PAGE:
Weighed down by millions in debt and by poor business ventures, the Boston streetwear company, Karmaloop Inc., filed for Chapter 11 bankruptcy in March 2015.

NOW: Although Kanye West and hip-hop entrepreneur Dame Dash expressed interest in buying a majority stake in the company, ultimately only West Palm Beach, FL-based Comvest Partners and Chicago-based CapX Partners bid to save the company.

February 2015 — Cache

The women’s clothing chain known for helping popularize Armani designs in the U. S. filed for bankruptcy as the sector struggled with growing competition and lower spending by teen shoppers. Cache listed assets of $10 million-$50 million and liabilities of $50 million-$100 million. The mall based retailer, which had 218 outlets, had not reported a profit in the previous nine quarters.

NOW: Cache ended all business operations and closed all stores. According to the brand’s site: «Under previous ownership, Cache went out of business and closed all stores. Next steps for preserving the well-known Cache brand are being explored under new ownership.»

January 2015 — Wet Seal (Round 1)

Wet Seal (like other similar chains) filed for bankruptcy at the end of 2015, hurt by stores like H&M and Forever 21 that woo young people with fast-changing selections of low-priced fashion. Immediately prior, Wet Seal announced that it was closing about 338 stores, or two-thirds of its total. Private equity firm Versa acquired the Wet Seal brand in April 2015, announcing that it would maintain its headquarters and continue operating its 173 stores and growing its online platform.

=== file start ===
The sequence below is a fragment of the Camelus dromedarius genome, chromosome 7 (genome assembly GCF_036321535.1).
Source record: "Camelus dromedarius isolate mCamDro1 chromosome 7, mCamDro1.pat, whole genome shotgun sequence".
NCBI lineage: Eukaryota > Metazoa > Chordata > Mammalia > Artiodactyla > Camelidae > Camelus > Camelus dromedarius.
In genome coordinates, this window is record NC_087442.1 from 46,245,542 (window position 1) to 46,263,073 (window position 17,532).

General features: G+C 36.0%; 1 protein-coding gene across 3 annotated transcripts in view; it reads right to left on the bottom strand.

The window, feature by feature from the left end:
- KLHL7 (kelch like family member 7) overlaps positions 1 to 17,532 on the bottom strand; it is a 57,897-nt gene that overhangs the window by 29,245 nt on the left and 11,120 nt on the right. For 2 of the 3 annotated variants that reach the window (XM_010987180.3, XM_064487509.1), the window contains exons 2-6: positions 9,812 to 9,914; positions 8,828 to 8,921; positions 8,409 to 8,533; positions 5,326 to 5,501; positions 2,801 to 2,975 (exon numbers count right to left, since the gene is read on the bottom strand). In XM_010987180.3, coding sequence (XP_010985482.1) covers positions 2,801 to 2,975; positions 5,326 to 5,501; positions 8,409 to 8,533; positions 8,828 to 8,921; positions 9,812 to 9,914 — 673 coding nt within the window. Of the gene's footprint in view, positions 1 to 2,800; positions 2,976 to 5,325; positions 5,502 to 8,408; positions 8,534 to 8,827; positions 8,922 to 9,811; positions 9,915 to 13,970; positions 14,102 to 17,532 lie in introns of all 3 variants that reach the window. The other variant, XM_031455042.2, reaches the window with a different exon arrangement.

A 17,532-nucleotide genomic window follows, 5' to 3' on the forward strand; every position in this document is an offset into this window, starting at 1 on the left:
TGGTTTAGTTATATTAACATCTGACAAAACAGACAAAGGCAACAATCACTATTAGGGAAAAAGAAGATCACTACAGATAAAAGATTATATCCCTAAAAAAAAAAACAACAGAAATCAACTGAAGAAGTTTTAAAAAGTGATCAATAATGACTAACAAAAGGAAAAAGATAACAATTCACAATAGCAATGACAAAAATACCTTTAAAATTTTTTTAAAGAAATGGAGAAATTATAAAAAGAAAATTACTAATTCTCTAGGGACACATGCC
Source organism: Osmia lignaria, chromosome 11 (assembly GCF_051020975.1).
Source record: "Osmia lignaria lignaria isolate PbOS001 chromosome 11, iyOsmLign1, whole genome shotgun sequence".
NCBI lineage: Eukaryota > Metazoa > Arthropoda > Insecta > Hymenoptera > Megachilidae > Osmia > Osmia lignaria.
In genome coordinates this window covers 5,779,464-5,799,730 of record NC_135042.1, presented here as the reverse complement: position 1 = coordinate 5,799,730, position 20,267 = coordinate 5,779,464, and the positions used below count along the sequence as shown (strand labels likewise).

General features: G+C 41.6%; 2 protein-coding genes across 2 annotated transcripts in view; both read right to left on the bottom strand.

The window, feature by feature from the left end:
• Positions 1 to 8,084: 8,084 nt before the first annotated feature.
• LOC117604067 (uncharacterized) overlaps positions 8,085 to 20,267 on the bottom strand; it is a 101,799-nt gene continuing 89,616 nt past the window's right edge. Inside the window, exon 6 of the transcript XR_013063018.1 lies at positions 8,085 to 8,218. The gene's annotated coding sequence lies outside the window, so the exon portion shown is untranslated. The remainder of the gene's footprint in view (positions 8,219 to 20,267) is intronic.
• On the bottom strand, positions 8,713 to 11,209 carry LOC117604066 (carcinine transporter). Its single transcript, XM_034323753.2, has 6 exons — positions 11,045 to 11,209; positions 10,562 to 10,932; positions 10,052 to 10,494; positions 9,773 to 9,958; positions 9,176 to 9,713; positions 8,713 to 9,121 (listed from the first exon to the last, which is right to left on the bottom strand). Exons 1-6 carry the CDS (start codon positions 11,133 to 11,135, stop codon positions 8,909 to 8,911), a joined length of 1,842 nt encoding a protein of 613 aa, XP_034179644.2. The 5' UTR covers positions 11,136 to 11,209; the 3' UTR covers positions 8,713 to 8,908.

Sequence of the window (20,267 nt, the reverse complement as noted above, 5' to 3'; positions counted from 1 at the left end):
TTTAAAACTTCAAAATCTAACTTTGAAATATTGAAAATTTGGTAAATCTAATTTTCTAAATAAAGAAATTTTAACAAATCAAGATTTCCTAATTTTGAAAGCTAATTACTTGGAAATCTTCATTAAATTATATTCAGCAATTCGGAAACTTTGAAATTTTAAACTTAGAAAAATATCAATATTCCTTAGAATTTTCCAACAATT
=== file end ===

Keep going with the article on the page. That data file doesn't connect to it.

NOW: See above.

December 2014 — Deb Stores

The Philadelphia-based operator of Deb Shops filed for bankruptcy in December 2014, blaming a shortage of capital. «Deb's recent performance has been strained due to a combination of factors, including historic lack of capital invested in business resulting in old, tired stores with unfavorable mall traffic trends and general weakness in the competitive juniors' space," Chief Executive Officer Dawn Robertson said in court papers.

NOW: Deb Stores has revamped itself into an e-commerce only business, selling exclusively on its own website.

December 2014 — dEliA*s

Delia’s was another clothing retailer that filed for bankruptcy in 2014, citing stagnating shopping-mall traffic and consumers looking to the Internet for bargains.

NOW: Delia’s has revamped itself into an e-commerce only business, selling exclusively on its own website.

July 2014 — Love Culture

Founded in 2007 by former Forever 21 executives Jai Rhee and Bennett Koo, Love Culture launched as a brand aimed at women in the 18-to-35 age range. The company had 82 brick-and-mortar stores stretching from Massachusetts to Hawaii at the time of filing for bankruptcy. In its filings, Love Culture said it «plans during the bankruptcy process to close money-losing stores, restructure its debt and investigate options ‘including a possible sale of substantially all of its assets as a going concern.'"